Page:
You don't let your steak rest at room temperature before cooking it.
If you toss a cold steak in a hot pan, it'll bring down the pan's temperature. And if the pan temperature isn't high enough, you won't get the delicious crust you want in a great steak. So make sure to take your steak out of the fridge about 30 minutes before cooking it.
You don't pat your steak dry first.
Always makes sure to pat your meat dry with a paper towel to get rid of any excess moisture. Moisture can prevent steak from developing an even crust.
You skimp on the seasoning.
Be generous with the salt and pepper — and don't forget to season the sides of the steak too. It may seem like a lot but that's the only way you'll get a steak that's flavorful and perfectly seasoned throughout.
You use a non-stick pan.
You should be using a stainless steel or a cast iron pan. Both pans can be transferred to the oven (which will be crucial later) and they can both achieve the high, steady heat you need to make a great steak.
You don't pre-heat the pan long enough.
You should heat your pan for several minutes, or until you can feel the heat coming off the pan when you hover your hand over it. Then, add your oil and steak. (Otherwise, the pan won't be hot enough and you won't get that perfect crust.)
You use olive oil.
Make sure to use an oil with a high smoke point, such as canola, grapeseed, vegetable, or sunflower. Do not use olive oil, which has a low smoke point — or temperature at which it starts to burn.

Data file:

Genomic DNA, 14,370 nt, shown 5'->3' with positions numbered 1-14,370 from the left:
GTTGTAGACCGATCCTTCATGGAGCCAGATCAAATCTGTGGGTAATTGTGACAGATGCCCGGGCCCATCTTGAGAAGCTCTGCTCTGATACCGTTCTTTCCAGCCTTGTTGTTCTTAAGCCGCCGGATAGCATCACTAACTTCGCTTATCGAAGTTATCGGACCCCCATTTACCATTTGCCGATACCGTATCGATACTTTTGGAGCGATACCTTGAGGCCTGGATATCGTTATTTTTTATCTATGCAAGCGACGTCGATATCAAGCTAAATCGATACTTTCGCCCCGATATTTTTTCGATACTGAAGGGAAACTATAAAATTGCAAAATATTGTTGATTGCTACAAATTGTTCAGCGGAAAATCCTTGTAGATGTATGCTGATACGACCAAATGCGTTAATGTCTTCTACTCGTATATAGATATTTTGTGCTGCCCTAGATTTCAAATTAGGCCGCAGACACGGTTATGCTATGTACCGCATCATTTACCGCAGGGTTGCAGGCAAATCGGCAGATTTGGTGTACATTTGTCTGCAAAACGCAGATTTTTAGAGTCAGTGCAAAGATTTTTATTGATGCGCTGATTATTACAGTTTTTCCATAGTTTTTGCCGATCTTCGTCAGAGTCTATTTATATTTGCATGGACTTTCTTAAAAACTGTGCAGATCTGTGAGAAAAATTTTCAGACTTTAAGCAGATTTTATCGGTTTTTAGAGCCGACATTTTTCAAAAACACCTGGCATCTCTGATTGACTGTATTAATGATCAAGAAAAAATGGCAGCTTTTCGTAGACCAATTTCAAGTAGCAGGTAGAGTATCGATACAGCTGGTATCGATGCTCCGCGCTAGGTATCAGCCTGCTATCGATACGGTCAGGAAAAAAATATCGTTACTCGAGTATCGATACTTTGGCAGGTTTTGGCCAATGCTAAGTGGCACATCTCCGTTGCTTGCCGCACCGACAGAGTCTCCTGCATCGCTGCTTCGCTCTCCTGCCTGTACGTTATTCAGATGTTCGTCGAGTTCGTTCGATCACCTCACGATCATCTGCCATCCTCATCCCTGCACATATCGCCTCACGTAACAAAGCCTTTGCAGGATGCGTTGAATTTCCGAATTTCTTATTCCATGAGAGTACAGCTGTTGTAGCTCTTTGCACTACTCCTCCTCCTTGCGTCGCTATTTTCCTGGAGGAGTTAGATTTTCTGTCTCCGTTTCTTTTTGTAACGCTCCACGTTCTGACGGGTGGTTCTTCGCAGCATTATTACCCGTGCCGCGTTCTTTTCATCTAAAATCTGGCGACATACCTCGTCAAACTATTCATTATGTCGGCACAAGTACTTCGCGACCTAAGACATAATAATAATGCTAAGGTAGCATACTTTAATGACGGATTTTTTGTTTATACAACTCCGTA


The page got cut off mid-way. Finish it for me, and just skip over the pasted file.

You keep moving the steak in the pan.
Once you put your steak in the pan, don't touch it! Otherwise it won't caramelize, brown, and develop a nice crust. That phenomenon is also known as the Maillard reaction — and you want to make sure to achieve it when you're cooking your steak. Once that crust is formed, you can flip the steak. If it's sticking to the pan, it means it's not ready yet, so wait a little while longer.
OK, this step is kinda extra and you don't actually need to go through it. But if you really want to cook the best steak, then make sure you take an extra minute to do it. To baste, just add a couple tablespoons of butter, some herbs (usually thyme and rosemary), and a peeled garlic clove to the pan. Then tilt the pan, and spoon the herb and garlic-infused butter onto your steak for a minute or so. It'll add a lot of flavor to the final product.
You don't finish cooking your steak in the oven.
Popping your steak in the oven after you've seared and basted it will ensure you get an even cook. Place your steak in an oven preheated at 450°F (230°C) and bake it for 7 minutes for medium-rare. (That timing is for a sirloin cut, so make sure to adapt it depending on the thickness of your steak).
You don't let your steak rest once it's cooked.
Rest your steak at room temperature for about 10 minutes to make sure the juice gets absorbed evenly throughout the steak and you get a super tender meat. If you slice your steak right out of the oven, the juice will run out. And you don't want that.
You don't slice your steak against the grain.
That's how you'll get the tenderest slices of steak.
Find more tips on how to cook the perfect here.